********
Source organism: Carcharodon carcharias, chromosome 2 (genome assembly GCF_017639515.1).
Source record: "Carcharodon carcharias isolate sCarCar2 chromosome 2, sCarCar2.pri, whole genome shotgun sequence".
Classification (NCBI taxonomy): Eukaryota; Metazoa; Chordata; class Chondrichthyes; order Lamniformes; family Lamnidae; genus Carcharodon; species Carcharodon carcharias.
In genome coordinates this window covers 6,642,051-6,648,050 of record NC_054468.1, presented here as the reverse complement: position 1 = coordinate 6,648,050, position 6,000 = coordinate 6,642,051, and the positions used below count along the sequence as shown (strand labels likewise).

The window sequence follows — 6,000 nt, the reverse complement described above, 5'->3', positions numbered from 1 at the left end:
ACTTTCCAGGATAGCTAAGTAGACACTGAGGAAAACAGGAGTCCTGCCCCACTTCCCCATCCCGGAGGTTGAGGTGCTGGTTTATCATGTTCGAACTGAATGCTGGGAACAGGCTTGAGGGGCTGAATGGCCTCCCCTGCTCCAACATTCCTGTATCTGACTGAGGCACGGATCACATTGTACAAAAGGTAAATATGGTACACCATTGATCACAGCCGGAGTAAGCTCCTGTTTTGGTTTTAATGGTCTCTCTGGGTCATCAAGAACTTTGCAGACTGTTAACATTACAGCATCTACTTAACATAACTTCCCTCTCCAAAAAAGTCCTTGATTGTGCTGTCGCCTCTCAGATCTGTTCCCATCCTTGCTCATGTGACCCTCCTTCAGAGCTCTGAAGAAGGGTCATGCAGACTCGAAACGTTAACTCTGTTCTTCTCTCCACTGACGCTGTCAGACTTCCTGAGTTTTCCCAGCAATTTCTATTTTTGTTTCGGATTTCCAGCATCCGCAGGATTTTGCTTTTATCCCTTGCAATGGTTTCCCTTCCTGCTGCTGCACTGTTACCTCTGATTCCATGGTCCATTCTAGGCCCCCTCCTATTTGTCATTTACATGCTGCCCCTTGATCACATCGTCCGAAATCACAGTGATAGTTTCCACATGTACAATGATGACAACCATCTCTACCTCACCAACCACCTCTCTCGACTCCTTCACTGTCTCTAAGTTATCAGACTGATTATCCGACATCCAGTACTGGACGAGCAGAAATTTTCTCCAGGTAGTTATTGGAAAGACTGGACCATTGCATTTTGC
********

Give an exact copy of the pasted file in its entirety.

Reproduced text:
Source organism: Carcharodon carcharias, chromosome 2 (genome assembly GCF_017639515.1).
Source record: "Carcharodon carcharias isolate sCarCar2 chromosome 2, sCarCar2.pri, whole genome shotgun sequence".
Classification (NCBI taxonomy): Eukaryota; Metazoa; Chordata; class Chondrichthyes; order Lamniformes; family Lamnidae; genus Carcharodon; species Carcharodon carcharias.
In genome coordinates this window covers 6,642,051-6,648,050 of record NC_054468.1, presented here as the reverse complement: position 1 = coordinate 6,648,050, position 6,000 = coordinate 6,642,051, and the positions used below count along the sequence as shown (strand labels likewise).

The window sequence follows — 6,000 nt, the reverse complement described above, 5'->3', positions numbered from 1 at the left end:
ACTTTCCAGGATAGCTAAGTAGACACTGAGGAAAACAGGAGTCCTGCCCCACTTCCCCATCCCGGAGGTTGAGGTGCTGGTTTATCATGTTCGAACTGAATGCTGGGAACAGGCTTGAGGGGCTGAATGGCCTCCCCTGCTCCAACATTCCTGTATCTGACTGAGGCACGGATCACATTGTACAAAAGGTAAATATGGTACACCATTGATCACAGCCGGAGTAAGCTCCTGTTTTGGTTTTAATGGTCTCTCTGGGTCATCAAGAACTTTGCAGACTGTTAACATTACAGCATCTACTTAACATAACTTCCCTCTCCAAAAAAGTCCTTGATTGTGCTGTCGCCTCTCAGATCTGTTCCCATCCTTGCTCATGTGACCCTCCTTCAGAGCTCTGAAGAAGGGTCATGCAGACTCGAAACGTTAACTCTGTTCTTCTCTCCACTGACGCTGTCAGACTTCCTGAGTTTTCCCAGCAATTTCTATTTTTGTTTCGGATTTCCAGCATCCGCAGGATTTTGCTTTTATCCCTTGCAATGGTTTCCCTTCCTGCTGCTGCACTGTTACCTCTGATTCCATGGTCCATTCTAGGCCCCCTCCTATTTGTCATTTACATGCTGCCCCTTGATCACATCGTCCGAAATCACAGTGATAGTTTCCACATGTACAATGATGACAACCATCTCTACCTCACCAACCACCTCTCTCGACTCCTTCACTGTCTCTAAGTTATCAGACTGATTATCCGACATCCAGTACTGGACGAGCAGAAATTTTCTCCAGGTAGTTATTGGAAAGACTGGACCATTGCATTTTGC